Attachment and Emotion in Middle Childhood and Adolescence

Kaela Stuart Parrigon, Kathryn A. Kerns, Mahsa Movahed Abtahi, Amanda Koehn


The purpose of this review is to summarize and evaluate the current state of the literature with regards to attachment and its relationship to emotion in middle childhood and adolescence. This is a relatively new topic of interest and one which is well grounded in theory. The attachment relationship between parents and children is a key mechanism by which children and adolescents learn emotion skills, including emotion understanding, coping strategies, and how to manage different affective experiences. The review is organized by emotion domain, including emotion understanding, affective experiences, physiological indicators of arousal and emotion, and processes for the regulation of emotion. We included studies which presented data for children and adolescents ages 6-18, and included measures of emotion and parent-child attachment. Although some areas have been investigated more than others, we found that secure attachment was related to more adaptive functioning in each of the emotion domains. Finally, we review future directions to be explored and address gaps in the current literature.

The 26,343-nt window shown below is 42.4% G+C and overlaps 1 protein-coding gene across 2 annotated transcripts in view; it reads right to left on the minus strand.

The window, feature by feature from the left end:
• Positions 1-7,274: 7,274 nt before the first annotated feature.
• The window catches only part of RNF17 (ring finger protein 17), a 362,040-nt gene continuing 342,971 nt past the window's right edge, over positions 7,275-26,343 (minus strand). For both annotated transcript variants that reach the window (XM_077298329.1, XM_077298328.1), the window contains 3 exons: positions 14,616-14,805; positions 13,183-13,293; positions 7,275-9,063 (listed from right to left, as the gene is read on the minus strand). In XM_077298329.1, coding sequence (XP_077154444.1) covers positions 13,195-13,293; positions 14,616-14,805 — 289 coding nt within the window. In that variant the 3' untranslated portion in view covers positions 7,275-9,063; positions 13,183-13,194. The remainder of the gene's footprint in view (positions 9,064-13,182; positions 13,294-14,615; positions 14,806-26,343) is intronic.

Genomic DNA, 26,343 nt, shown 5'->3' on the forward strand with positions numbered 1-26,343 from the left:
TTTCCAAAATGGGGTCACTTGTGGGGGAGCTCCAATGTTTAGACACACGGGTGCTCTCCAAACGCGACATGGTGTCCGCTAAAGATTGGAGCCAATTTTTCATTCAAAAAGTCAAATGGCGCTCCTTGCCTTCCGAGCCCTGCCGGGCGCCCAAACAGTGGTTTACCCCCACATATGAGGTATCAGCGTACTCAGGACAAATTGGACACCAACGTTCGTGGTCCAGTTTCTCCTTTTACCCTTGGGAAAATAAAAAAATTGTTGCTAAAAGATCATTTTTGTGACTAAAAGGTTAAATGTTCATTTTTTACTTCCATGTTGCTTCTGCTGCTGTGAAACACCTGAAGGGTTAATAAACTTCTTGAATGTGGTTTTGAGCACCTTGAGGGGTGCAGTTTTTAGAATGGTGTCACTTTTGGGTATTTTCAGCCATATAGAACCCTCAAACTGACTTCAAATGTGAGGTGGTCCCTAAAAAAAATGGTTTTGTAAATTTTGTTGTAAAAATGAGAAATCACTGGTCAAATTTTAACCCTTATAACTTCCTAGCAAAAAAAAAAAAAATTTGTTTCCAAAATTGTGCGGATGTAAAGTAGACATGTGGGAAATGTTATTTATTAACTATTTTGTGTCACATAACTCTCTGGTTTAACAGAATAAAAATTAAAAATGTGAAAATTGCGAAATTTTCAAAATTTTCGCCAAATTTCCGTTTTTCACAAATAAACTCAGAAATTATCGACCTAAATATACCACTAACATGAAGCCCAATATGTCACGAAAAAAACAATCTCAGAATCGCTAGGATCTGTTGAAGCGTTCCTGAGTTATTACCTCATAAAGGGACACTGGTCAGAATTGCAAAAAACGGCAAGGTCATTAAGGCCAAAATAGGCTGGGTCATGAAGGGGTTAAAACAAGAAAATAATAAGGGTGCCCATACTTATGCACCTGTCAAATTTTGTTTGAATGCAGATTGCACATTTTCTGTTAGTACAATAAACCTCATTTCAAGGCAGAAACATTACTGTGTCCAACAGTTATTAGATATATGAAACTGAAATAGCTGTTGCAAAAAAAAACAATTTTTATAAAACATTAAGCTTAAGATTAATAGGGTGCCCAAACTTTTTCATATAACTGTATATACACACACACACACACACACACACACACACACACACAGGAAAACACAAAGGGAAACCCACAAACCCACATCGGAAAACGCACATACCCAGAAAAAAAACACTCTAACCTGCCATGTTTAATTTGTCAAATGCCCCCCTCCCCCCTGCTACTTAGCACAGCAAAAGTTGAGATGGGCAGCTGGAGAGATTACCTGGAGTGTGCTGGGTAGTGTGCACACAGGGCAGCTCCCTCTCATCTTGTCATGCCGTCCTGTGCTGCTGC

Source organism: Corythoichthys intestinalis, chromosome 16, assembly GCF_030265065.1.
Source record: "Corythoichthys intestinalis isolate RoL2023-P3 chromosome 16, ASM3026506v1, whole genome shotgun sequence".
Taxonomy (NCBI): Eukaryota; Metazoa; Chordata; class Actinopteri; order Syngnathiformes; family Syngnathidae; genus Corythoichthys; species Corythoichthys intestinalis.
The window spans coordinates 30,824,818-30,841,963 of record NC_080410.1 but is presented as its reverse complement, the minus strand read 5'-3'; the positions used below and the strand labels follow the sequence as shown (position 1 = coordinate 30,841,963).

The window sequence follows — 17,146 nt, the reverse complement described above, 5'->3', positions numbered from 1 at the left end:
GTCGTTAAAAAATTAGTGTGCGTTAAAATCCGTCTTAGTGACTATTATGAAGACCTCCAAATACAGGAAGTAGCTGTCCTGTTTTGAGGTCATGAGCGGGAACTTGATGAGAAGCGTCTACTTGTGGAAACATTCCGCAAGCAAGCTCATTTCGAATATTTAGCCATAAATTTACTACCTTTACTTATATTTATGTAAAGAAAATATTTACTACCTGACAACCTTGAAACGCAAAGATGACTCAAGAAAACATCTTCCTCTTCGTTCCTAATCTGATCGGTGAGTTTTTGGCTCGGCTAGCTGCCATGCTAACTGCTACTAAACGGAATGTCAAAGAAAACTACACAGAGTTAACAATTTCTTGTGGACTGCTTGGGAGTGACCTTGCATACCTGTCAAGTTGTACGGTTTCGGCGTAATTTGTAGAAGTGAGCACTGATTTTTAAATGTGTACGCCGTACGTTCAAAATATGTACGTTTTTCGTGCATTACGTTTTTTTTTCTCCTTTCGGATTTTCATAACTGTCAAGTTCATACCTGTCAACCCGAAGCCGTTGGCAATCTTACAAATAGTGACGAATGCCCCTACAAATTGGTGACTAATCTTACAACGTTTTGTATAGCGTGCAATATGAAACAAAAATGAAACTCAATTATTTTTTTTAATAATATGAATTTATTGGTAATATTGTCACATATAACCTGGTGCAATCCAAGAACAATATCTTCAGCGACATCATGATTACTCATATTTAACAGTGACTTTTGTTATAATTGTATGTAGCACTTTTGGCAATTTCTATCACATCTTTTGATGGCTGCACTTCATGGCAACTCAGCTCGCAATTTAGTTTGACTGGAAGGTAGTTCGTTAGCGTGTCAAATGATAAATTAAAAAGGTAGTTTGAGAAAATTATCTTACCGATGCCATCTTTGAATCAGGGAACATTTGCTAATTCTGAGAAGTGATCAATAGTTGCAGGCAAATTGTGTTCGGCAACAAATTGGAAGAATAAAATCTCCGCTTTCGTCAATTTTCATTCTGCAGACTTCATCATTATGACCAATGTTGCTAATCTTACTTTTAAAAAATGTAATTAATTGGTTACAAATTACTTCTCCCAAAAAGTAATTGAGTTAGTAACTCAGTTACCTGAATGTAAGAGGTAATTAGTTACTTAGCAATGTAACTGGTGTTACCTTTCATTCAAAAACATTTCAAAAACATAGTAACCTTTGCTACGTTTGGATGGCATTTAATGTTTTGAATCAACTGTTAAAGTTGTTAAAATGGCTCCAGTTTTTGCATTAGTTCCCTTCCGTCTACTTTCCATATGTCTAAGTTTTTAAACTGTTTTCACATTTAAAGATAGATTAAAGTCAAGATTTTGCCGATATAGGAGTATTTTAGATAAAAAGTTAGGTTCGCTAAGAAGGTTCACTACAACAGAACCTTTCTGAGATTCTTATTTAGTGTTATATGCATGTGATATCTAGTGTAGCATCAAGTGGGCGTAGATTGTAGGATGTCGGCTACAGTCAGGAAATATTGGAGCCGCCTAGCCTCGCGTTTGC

attachment; emotion; emotion understanding; affective experiences; physiological indicators; regulation of emotion; middle childhood; adolescence

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